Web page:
A permanent Catholic-Muslim Forum has been set up by the Vatican following three days of talks. One indication of the mindset of some Muslims is the statement at the press conference by one Muslim leader who denounced Osama Bin Laden, leader of al Qaeda, and “neoconservatives” as “mad”. Or the statement by Ali Aref Nayed, director of the Royal Islamic Strategic Studies Centre in Amman, who said “The goal is to “return to the roots of the faith—far from the image of violence too often attached to Islam. See how he tried to paint the picture that images of violence are mistakenly attached to Islam?
Personally, I see the divisions between Islam and Christianity as far too great to resolve. Islam is the final religion and is to rule over all other religions. PERIOD. How do you overcome that belief? Furthermore, there is no real religious freedom in the Middle East even though Muslim leaders may say otherwise. A study of law, constitutions and practices in Islamic countries reveals the truth. Below are excerpts from three different reports on the meeting:
In a joint statement they announced that the November “seminar” would bring together 24 religious leaders and scholars from each side. Composition of the Muslim delegation has not been finalised. A second forum is to take place after two years, possibly in the Middle East.
Theological and social issues, as well as terrorism, will be discussed at the conference which is to be called “Love of God, Love of Neighbour”.
The common statement said Pope Benedict would “receive” the participants but gave no details. Mr Nayed told reporters he hoped there would be “parity and symmetry” given to the roles of the pontiff and the Muslim leaders. One party should not be seen to dominate, he said. He expected the Forum to lead to regular, even weekly, communications between the two sides, possibly acting as a kind of ”hotline” to try to defuse crises, such as the Danish cartoon controversy.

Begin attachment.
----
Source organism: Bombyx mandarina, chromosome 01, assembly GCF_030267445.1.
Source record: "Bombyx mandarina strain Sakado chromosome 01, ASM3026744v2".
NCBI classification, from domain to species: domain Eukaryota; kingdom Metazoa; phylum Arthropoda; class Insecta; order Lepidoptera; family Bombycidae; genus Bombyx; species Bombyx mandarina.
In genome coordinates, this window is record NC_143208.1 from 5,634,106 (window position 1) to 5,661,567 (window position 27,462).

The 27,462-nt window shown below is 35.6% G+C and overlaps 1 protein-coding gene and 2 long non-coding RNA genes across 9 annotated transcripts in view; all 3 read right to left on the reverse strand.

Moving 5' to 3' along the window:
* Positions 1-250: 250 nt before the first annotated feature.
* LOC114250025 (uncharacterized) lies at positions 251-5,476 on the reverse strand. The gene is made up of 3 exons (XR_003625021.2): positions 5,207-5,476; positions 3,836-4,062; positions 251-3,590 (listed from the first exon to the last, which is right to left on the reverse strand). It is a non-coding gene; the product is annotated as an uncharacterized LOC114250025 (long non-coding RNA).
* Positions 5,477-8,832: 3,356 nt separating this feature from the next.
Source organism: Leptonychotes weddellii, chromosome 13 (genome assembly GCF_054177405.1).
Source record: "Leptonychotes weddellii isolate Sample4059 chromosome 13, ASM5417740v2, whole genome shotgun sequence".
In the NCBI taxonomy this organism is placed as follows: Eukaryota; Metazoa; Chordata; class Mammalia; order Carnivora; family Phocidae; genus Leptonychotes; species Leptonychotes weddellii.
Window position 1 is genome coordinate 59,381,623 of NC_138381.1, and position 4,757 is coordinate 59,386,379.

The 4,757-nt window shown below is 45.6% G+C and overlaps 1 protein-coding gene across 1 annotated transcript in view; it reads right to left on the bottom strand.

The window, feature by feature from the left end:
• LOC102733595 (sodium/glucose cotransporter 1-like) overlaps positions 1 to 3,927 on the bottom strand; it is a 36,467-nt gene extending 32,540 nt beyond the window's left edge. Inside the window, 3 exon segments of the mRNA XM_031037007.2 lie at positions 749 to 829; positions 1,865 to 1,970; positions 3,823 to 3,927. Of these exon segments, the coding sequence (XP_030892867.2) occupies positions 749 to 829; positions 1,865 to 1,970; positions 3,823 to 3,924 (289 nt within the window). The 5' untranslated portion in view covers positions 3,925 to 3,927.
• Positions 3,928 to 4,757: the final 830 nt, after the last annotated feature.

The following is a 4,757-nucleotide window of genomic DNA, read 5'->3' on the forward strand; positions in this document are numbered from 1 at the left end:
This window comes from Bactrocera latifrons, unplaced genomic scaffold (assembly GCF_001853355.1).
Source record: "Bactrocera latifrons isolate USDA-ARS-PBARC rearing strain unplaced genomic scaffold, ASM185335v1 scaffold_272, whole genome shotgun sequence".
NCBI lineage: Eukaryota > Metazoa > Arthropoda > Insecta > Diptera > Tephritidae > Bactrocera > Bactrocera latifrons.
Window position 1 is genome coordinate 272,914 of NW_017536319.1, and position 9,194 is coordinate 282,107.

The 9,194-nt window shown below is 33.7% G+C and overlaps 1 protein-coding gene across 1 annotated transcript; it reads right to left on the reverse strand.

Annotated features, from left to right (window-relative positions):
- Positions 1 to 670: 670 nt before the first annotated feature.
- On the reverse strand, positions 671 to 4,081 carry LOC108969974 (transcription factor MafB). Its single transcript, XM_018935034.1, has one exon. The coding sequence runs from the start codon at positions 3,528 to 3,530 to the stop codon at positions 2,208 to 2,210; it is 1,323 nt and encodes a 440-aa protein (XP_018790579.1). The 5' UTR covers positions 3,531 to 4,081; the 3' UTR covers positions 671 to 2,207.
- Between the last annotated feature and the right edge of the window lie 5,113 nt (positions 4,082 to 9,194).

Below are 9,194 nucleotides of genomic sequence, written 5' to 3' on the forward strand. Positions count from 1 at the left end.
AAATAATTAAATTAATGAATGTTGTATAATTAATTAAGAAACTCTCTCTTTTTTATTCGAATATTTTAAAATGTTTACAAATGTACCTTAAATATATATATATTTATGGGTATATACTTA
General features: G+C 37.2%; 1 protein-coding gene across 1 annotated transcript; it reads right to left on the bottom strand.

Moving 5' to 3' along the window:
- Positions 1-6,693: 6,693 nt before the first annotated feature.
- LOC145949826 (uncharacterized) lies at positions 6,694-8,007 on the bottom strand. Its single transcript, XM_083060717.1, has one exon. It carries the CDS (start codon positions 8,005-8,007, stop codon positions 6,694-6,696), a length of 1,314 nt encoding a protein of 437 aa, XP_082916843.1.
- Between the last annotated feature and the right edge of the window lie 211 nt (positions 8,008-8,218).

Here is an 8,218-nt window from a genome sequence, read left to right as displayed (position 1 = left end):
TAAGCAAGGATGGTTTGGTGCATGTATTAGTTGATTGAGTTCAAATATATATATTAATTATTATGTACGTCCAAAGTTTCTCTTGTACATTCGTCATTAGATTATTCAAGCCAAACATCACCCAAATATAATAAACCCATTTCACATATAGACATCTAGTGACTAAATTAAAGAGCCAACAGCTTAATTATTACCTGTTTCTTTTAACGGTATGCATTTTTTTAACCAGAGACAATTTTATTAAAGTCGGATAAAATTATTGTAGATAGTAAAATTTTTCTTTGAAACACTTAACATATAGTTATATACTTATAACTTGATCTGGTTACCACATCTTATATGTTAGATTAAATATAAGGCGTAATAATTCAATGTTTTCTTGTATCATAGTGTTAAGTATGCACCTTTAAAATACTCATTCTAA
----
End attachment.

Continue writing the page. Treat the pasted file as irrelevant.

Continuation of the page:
Nayed also said he understood that Pope Benedict was concerned about restrictions on religious freedom faced by Christians in some majority Muslim countries, but he hoped the Catholic-Muslim Forum would be a place where leaders from both sides could strengthen their commitment to religious freedom for all people without having the meeting turn into an exchange of “a list of grievances.”
In addition to the formation of the Catholic-Muslim Forum, the Common Word initiative has led to plans for major Christian-Muslim meetings in Great Britain and the United States.
Last week Cardinal Jean-Louis Tauran, head of the Pontifical Council for Inter Religious Dialogue, attended an inter-faithconference in Cairo sponsored by Al Azhar University, seen as the intellectual centre of Sunni Islam. In a gesture toward Muslim sensitivities he issued a joint statement with Sheikh Abdel Fattah Alaam, chairman of the Al-Azhar Dialogue Committee, “strongly condemning” the “re-publication of offensive cartoons and the rising number of attacks against Islam and its Prophet”.
…Asked why the joint document had failed to call on Islamic rulers to make a reciprocal gesture by respecting the religious beliefs and rights of Christians in the Middle East, Father Andrea Pacini, a Vatican expert on Islam, said the issue was “delicate”. He said the picture was “mixed”, with some Arab countries restricting or forbidding Christian worship but others allowing the construction of new churches.
…Ali Aref Nayed said he realised that Pope Benedict was exercised about restrictions on religious freedom faced by Christians in Muslim countries, but said he hoped the Catholic-Muslim Forum would not turn into “an exchange of grievances”. It should instead be a gathering in which both sides could support religious freedom “for all people”.